For the first time in modern history, three of our major social institutions – work, school and family life – are all happening in one physical place: our homes. And that shift may have a greater adverse effect on women according to Shelley Correll, professor of sociology in Stanford’s School of Humanities and Sciences.
“Even in the best of times, the great majority of employees report experiencing conflict between the demands of work and the demands of family,” said Correll, who is the Michelle Mercer and Bruce Golden Family Professor of Women’s Leadership and director of the VMware Women’s Leadership Innovation Lab. “For heterosexual couples, resolving this conflict is decidedly gendered, with women continuing to perform significantly more housework and childcare, leaving men more time to focus on work.”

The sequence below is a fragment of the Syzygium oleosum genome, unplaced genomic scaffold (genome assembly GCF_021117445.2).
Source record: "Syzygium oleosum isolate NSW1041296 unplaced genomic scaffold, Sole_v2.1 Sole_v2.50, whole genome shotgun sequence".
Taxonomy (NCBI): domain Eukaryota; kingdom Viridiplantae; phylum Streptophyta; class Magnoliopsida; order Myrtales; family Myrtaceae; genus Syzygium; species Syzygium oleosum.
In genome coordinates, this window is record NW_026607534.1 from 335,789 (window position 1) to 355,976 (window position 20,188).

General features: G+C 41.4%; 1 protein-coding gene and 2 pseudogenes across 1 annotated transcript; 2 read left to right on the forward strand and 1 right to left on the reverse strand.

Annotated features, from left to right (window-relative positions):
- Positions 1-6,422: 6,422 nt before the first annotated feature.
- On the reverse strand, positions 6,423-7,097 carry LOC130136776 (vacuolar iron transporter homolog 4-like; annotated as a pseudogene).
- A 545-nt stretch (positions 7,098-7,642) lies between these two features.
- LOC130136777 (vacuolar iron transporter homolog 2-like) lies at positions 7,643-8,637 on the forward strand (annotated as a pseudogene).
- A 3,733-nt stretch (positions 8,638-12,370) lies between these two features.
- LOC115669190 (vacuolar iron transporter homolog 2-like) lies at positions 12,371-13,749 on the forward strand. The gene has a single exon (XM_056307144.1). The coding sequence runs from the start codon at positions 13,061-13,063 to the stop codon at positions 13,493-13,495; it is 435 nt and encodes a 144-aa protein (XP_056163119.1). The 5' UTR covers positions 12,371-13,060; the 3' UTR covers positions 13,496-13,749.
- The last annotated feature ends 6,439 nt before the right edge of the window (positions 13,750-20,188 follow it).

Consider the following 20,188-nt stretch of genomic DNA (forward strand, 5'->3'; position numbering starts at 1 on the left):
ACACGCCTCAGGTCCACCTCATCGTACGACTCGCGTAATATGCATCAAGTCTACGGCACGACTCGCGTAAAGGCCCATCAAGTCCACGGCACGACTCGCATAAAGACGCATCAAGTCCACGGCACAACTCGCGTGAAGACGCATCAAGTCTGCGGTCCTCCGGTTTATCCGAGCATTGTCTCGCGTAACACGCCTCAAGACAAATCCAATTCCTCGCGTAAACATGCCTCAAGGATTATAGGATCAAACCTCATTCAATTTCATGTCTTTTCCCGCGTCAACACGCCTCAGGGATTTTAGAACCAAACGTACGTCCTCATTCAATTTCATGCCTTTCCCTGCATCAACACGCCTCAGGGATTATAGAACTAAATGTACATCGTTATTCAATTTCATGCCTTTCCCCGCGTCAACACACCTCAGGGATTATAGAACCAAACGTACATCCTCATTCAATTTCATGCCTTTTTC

To better understand inclusion and equity concerns during the pandemic, Correll and her team recently convened a focus group of 27 leaders from the corporate and nonprofit sectors. “We were interested in understanding how the new work-family arrangements occasioned by the pandemic are affecting employees and what organizations are doing to support their employees during these challenging times,” she said.